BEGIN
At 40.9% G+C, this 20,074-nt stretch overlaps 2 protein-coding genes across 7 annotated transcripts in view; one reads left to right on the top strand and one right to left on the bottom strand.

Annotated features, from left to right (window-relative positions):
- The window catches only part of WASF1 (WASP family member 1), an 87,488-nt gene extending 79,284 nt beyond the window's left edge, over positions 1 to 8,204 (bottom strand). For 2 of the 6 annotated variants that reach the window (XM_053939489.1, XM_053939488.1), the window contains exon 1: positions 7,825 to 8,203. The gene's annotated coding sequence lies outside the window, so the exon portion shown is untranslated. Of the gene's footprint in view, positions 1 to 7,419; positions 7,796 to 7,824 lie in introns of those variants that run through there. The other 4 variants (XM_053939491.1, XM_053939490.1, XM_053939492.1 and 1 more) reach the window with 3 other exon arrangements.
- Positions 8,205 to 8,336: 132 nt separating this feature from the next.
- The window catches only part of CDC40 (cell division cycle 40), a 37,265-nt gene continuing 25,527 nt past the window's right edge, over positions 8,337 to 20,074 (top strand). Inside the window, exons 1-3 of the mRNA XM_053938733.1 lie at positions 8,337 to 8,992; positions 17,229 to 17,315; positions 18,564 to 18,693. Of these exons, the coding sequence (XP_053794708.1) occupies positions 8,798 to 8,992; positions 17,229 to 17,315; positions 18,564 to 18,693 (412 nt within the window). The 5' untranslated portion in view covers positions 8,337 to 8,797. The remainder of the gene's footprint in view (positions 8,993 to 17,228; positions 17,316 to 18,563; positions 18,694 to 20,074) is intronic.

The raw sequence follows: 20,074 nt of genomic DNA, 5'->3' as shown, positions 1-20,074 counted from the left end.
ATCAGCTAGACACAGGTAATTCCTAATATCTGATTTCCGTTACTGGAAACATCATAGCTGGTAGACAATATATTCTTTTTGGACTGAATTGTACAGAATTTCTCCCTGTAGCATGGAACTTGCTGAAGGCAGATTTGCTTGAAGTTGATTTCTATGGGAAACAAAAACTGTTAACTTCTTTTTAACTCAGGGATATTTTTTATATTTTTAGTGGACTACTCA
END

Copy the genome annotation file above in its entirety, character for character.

At 40.9% G+C, this 20,074-nt stretch overlaps 2 protein-coding genes across 7 annotated transcripts in view; one reads left to right on the top strand and one right to left on the bottom strand.

Annotated features, from left to right (window-relative positions):
- The window catches only part of WASF1 (WASP family member 1), an 87,488-nt gene extending 79,284 nt beyond the window's left edge, over positions 1 to 8,204 (bottom strand). For 2 of the 6 annotated variants that reach the window (XM_053939489.1, XM_053939488.1), the window contains exon 1: positions 7,825 to 8,203. The gene's annotated coding sequence lies outside the window, so the exon portion shown is untranslated. Of the gene's footprint in view, positions 1 to 7,419; positions 7,796 to 7,824 lie in introns of those variants that run through there. The other 4 variants (XM_053939491.1, XM_053939490.1, XM_053939492.1 and 1 more) reach the window with 3 other exon arrangements.
- Positions 8,205 to 8,336: 132 nt separating this feature from the next.
- The window catches only part of CDC40 (cell division cycle 40), a 37,265-nt gene continuing 25,527 nt past the window's right edge, over positions 8,337 to 20,074 (top strand). Inside the window, exons 1-3 of the mRNA XM_053938733.1 lie at positions 8,337 to 8,992; positions 17,229 to 17,315; positions 18,564 to 18,693. Of these exons, the coding sequence (XP_053794708.1) occupies positions 8,798 to 8,992; positions 17,229 to 17,315; positions 18,564 to 18,693 (412 nt within the window). The 5' untranslated portion in view covers positions 8,337 to 8,797. The remainder of the gene's footprint in view (positions 8,993 to 17,228; positions 17,316 to 18,563; positions 18,694 to 20,074) is intronic.

The raw sequence follows: 20,074 nt of genomic DNA, 5'->3' as shown, positions 1-20,074 counted from the left end.
ATCAGCTAGACACAGGTAATTCCTAATATCTGATTTCCGTTACTGGAAACATCATAGCTGGTAGACAATATATTCTTTTTGGACTGAATTGTACAGAATTTCTCCCTGTAGCATGGAACTTGCTGAAGGCAGATTTGCTTGAAGTTGATTTCTATGGGAAACAAAAACTGTTAACTTCTTTTTAACTCAGGGATATTTTTTATATTTTTAGTGGACTACTCA